Monday, November 9, 2009

Californians May Not Get 20-Weeks Full Extension of Unemployment Benefits

Because of the delay in the passage of bill that would extend unemployment benefits, very few (if any at all) would qualify for the full-20-week extension.

Although the bill aims to provide a 20-week extension for states that has a high unemployment rate and 14-weeks for the others, it seems that none of the states may get the full extension.

In California, who has a 12.2% unemployment rate, jobless workers should get 20 full weeks.

But they won’t.

This is because Congress failed to change a sunset provision on the bill.

A sunset provision terminates or repeals portions of the law after a specific date.

It is a complicated matter.

The congress, instead of attaching the additional weeks in one new extension, the bill set up a plan that adds two new extensions to the previous ones before the last extension takes effect.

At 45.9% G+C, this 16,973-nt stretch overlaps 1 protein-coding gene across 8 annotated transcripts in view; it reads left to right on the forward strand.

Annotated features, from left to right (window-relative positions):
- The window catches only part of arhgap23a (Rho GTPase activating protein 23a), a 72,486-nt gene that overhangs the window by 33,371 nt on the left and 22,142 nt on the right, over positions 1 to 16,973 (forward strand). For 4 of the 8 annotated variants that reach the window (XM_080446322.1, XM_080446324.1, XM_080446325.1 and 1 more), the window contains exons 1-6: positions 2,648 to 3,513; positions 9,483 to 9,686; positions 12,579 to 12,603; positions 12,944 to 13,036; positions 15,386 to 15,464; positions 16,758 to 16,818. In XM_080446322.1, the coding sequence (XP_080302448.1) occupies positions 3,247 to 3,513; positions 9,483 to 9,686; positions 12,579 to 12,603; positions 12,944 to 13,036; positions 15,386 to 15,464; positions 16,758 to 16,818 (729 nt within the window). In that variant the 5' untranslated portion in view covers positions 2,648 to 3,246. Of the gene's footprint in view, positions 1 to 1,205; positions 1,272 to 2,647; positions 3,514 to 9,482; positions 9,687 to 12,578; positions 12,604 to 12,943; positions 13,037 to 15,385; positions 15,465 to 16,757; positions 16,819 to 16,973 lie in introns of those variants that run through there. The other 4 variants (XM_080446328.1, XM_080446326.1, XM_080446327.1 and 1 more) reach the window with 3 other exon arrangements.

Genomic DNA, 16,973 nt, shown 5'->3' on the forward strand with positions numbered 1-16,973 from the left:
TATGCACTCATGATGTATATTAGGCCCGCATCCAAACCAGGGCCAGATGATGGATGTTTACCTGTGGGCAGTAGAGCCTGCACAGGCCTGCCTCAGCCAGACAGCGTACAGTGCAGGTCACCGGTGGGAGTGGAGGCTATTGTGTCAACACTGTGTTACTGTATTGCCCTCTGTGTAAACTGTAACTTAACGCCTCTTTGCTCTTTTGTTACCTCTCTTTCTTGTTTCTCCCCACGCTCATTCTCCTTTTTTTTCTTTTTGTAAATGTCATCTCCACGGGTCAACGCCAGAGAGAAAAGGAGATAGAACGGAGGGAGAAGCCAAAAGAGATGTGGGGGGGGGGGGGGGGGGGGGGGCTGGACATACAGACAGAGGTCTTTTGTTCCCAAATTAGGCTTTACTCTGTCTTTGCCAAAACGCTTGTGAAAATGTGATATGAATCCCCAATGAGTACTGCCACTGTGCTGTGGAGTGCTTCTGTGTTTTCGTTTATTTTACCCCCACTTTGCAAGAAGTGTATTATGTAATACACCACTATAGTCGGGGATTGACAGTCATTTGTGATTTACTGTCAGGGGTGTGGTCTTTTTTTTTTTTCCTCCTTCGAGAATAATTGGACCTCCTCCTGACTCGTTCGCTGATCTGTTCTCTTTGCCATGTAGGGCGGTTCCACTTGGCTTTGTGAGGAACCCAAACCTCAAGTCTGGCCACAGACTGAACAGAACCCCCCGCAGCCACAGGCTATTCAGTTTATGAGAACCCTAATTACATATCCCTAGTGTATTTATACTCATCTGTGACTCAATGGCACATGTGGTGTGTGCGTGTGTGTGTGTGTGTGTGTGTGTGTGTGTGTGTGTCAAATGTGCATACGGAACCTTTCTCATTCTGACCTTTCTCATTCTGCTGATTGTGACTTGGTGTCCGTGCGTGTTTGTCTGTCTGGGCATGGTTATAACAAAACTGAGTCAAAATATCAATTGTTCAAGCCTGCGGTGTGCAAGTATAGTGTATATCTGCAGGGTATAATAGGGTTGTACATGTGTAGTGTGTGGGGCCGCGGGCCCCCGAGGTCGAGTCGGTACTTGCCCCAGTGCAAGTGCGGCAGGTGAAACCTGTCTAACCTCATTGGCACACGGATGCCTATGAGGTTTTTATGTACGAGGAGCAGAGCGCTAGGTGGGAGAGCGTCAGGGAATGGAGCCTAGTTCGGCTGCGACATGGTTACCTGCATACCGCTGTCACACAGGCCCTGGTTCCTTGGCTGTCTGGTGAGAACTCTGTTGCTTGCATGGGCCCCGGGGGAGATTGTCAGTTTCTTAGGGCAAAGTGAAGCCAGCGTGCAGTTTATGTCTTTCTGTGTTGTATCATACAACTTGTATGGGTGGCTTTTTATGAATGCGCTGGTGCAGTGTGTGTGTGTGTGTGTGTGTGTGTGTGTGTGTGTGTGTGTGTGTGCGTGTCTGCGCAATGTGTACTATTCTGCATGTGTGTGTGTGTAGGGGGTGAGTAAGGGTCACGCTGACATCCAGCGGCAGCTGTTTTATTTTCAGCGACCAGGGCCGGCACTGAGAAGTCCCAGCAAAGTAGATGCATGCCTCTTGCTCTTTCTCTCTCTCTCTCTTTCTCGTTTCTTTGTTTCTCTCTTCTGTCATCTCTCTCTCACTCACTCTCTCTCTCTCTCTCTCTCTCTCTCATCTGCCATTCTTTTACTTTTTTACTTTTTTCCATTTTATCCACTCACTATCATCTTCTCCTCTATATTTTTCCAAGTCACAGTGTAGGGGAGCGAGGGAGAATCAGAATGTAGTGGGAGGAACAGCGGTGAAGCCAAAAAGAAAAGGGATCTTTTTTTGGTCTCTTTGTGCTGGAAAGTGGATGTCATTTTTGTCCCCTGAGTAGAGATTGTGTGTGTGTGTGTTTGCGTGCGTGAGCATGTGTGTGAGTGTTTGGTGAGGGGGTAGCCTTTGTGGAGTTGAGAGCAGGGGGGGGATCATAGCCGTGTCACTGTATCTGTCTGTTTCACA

This is referred to as FedEd.

Congress extended FedEd from 13 to 20 weeks with a sunset provision that takes effect at the end of the year.

After January 1, the FedEd will revert back to 13 weeks.

Confused?? So am I.

Anyway, what it generally means is that even if you could start collecting on the latest extension today, time will run out before you can complete 20 weeks of benefits.

So what should jobless Californians do?

Well, nothing really.

Although a lot of people were expecting 20 weeks, a 14 week extension should be better than nothing.

The other option would be to implore Congress to change the sunset provision, which would probably mean more delays on the benefit.

Since most people have exhausted their unemployment benefits, most will take what they can from this extension.